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I've recently come to suspect the effects of connectors on my measurements. I'm looking at several different ways of de-embedding their effects from measurements that I take with a network analyzer (20-30 GHz).

Here's the thru board I'm trying to deembed So Beautiful!!!!

I have 3 questions

1)Is S-parameter Bi-section a reasonable way to see the S-parameters for the DUT using measured data?

2) Given a T-matrix, Y-matrix, and Z-matrix method for solving for the symmetrical matrices, which produces the best result?

3) Given solving for a T-matrix, which of the 4 possible solutions should be used?

First Here's some background reading

Here are my doubts1 as well as here. These links discuss that with real data, S-parameter bisection the process begins to break down with excessive noise and other parasitics. Additionally, if insertion and return loss are too high the results are also inaccurate. Finally with the equations themselves there are several assumptions about symmetry that could ruin the results if symmetry is not kept.

I feel that the assumption of symmetry should work well with just 2 connectors and a trace, and insertion loss and return loss should be reasonable. I'm not sure if real world measurement noise would be an issue

Second, when I look at link 1, the method for bisection differs from 2 and 3. The methods introduced are using T-matrices, Y-matrices, and Z-matrices. Which of these produce the best result?

Finally after assuming that T-matrices (check out link 1) would work the best, I started solving the equations

[[T11,T12], [T21,T22]] * [[T22,T21],[T12,T11]] =  [[T11f,T12f],[T21f,T22f]]

after expanding this ( and assuming T12 = T21) out I get

T11f = T11*T22 + T12^2 
T12f = 2*(T11*T12)
T21f = 2*(T22*T12)
T22f = T11*T22 + T12^2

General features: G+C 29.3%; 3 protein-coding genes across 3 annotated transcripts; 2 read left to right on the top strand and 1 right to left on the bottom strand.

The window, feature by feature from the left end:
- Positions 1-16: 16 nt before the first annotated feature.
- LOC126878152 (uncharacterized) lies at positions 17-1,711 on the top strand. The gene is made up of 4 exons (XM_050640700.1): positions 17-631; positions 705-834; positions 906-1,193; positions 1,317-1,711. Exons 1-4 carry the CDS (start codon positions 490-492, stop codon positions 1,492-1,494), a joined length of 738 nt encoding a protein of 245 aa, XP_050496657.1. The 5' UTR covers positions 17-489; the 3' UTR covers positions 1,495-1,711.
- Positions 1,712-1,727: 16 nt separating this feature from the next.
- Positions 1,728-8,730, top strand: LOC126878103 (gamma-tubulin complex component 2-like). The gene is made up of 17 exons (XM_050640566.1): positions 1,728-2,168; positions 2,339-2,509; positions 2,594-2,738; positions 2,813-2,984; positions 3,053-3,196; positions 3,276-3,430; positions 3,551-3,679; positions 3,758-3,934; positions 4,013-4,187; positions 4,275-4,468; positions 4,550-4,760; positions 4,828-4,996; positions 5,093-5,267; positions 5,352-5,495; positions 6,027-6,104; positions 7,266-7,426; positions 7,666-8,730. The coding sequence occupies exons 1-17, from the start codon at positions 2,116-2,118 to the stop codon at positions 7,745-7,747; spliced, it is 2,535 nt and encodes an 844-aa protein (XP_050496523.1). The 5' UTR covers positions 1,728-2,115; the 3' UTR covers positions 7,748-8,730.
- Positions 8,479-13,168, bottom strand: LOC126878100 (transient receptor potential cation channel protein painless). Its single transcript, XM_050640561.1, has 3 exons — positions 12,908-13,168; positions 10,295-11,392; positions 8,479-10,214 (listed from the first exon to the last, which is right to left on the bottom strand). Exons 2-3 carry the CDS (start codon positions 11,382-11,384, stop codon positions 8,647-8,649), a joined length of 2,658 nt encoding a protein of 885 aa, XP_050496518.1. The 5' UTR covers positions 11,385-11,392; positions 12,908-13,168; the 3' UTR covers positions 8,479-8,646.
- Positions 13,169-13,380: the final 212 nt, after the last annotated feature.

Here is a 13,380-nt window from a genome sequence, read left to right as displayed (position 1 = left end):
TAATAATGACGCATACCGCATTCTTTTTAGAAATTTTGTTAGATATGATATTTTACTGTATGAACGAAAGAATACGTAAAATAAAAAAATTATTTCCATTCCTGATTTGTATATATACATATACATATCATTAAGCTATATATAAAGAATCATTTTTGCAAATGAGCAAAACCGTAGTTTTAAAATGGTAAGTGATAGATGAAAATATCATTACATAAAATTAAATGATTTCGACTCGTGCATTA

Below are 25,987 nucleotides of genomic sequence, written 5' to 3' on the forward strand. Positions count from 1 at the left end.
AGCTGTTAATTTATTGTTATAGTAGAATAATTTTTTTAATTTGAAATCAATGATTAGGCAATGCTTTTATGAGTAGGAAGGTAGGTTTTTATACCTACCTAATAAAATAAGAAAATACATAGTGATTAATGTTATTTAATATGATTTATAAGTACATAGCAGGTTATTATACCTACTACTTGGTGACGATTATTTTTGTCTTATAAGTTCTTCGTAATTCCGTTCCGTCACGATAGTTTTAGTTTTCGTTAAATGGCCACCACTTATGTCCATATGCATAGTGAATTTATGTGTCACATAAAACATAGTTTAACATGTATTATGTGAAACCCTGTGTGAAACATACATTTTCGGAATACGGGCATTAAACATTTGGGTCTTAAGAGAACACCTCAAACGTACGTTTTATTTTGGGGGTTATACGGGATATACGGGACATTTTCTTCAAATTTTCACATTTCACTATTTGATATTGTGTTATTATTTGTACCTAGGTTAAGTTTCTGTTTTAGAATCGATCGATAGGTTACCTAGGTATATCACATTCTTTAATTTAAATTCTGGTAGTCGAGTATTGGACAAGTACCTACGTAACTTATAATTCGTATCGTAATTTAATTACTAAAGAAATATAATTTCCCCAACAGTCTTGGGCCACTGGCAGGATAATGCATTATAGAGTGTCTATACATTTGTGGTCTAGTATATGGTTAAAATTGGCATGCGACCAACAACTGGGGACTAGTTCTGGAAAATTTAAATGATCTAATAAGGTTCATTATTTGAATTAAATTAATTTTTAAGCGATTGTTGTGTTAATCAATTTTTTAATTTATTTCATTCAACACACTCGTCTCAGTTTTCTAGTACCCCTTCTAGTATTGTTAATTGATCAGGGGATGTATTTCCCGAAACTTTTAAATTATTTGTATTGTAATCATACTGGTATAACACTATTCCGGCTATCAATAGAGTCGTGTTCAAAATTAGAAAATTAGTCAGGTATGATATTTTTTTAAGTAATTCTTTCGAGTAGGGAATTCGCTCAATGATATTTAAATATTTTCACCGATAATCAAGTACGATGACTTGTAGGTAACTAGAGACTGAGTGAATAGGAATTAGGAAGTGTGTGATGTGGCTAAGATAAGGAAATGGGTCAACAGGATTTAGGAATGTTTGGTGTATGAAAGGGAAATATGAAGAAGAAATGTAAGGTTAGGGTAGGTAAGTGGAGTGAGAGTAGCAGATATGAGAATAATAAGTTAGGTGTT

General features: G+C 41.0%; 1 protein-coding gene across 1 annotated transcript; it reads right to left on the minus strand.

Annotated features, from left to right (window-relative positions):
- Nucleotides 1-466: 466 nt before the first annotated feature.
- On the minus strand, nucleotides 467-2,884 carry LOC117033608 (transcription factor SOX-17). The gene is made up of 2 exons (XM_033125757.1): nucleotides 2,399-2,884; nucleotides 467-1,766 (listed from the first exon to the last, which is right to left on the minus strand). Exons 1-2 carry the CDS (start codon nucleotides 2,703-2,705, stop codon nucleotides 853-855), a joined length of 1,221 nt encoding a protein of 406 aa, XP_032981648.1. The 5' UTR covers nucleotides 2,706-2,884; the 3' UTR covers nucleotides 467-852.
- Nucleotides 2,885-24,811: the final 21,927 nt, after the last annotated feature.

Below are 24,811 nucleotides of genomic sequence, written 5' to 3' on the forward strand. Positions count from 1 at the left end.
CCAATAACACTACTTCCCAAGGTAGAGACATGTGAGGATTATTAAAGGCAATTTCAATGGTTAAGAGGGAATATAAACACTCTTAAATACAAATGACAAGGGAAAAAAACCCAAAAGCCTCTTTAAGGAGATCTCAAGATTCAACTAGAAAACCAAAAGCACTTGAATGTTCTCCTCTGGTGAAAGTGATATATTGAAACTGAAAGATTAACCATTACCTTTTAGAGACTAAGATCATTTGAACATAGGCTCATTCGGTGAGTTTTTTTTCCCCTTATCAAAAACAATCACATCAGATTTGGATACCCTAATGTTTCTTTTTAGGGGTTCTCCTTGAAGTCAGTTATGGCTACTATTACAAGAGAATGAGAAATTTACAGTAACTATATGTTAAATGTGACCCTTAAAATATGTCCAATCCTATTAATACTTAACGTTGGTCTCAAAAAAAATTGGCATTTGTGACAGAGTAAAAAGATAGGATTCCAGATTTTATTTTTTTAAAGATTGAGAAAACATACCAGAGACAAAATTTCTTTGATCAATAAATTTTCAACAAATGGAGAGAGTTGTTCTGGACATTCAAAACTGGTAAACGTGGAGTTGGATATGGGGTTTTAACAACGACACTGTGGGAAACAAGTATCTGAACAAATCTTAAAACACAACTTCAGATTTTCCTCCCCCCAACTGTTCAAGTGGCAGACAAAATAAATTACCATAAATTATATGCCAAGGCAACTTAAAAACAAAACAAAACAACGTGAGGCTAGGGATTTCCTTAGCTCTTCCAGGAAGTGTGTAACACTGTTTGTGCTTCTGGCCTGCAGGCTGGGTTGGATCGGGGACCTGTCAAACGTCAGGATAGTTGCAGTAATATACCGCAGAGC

Solving for T12 (second equation) I get

T12  = T12f/(2*T11)

Solving for T22 (third equation)

T22 = T21f/(2*T12)

Finally plugging those into the first equation and solving for S11, I get

T11 = (T11f-T12^2) / T22
T11 = (T11f - T12f^2/4T11^2)/(T21f*T11/T12f)

This reduces down to

T11^4 - (T12f*T11f/T21f)*T11^2 + (T12^3/(4*T21f)) = 0

when I solve this equation I get 4 possible answers. Which should I use?

EDIT *****

I found this link that suggests an easy way to do things is to switch to abcd matrices, then to take the square root. here's some sample code I made using python

import numpy as np
import nport
import scipy
from nport import touchstone

// I imported some files that were saved in a matlab format 
// the names are freq and new_data
new_n = nport.NPort(np.array(freq),np.array(new_data),nport.S,50)
abcd2 = new_n.convert('ABCD')

print(abcd2)
new_abcd = []
for i,value in enumerate(abcd2):
    if not i:
        print("START HERE!!!")
        print(value)
    holder = scipy.linalg.sqrtm(value)
    if not i:
        print(holder)
        print(holder.dot(holder))

    new_abcd.append(holder)


newest_n = nport.NPort(np.array(freq),np.array(new_abcd),nport.ABCD)

half = newest_n.convert('S', 50)
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To answer (1), I would recommend de-embedding differently, namely "gating". Gating is done in the time domain. Most VNAs will gave a time gating option. The same holds true about noise and large impedance mismatches, but you should be ok here. For a really good paper on gating, read Joel Dunsmore http://ieeexplore.ieee.org/xpl/login.jsp?tp=&arnumber=4804303&url=http%3A%2F%2Fieeexplore.ieee.org%2Fiel5%2F4801867%2F4804274%2F04804303.pdf%3Farnumber%3D4804303

EDIT: I'll add a link to a short paper I wrote a few years ago that basically sums up the Dunsmore paper with examples time-domain gating

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  • \$\begingroup\$ I don't think the VNA I'm using has a gating option. Any other suggestions? \$\endgroup\$ – Legen Diary Nov 10 '15 at 0:45
  • \$\begingroup\$ Read the paper in the link. You can gate data in post processing. I've written a white paper on it. I'll try and find it \$\endgroup\$ – johnnymopo Nov 10 '15 at 0:51
  • \$\begingroup\$ added a link to a quick paper I wrote with examples of data taken at 200 GHz based on the previously linked paper \$\endgroup\$ – johnnymopo Nov 10 '15 at 1:23
  • \$\begingroup\$ Let me know if this sums up what you are suggesting. Convert S-parameters to Time-domain and identify signal of interest. Create a windowing function (you suggested a kaiser window with Beta=6, as opposed to a true gating function to compensate for distortion at the beginning and ending? ). transform this windowing function to time domain, then multiply the window with the data (both in time domain). Finally convert back to frequency domain \$\endgroup\$ – Legen Diary Nov 10 '15 at 19:05
  • \$\begingroup\$ pretty much, except also add the post-gate renormalization. btw, this is not my original thought - this comes from Joel Dunsmore at Agilent. I just worked through his paper on the subject and forum responses about Agilent gating \$\endgroup\$ – johnnymopo Nov 10 '15 at 19:10

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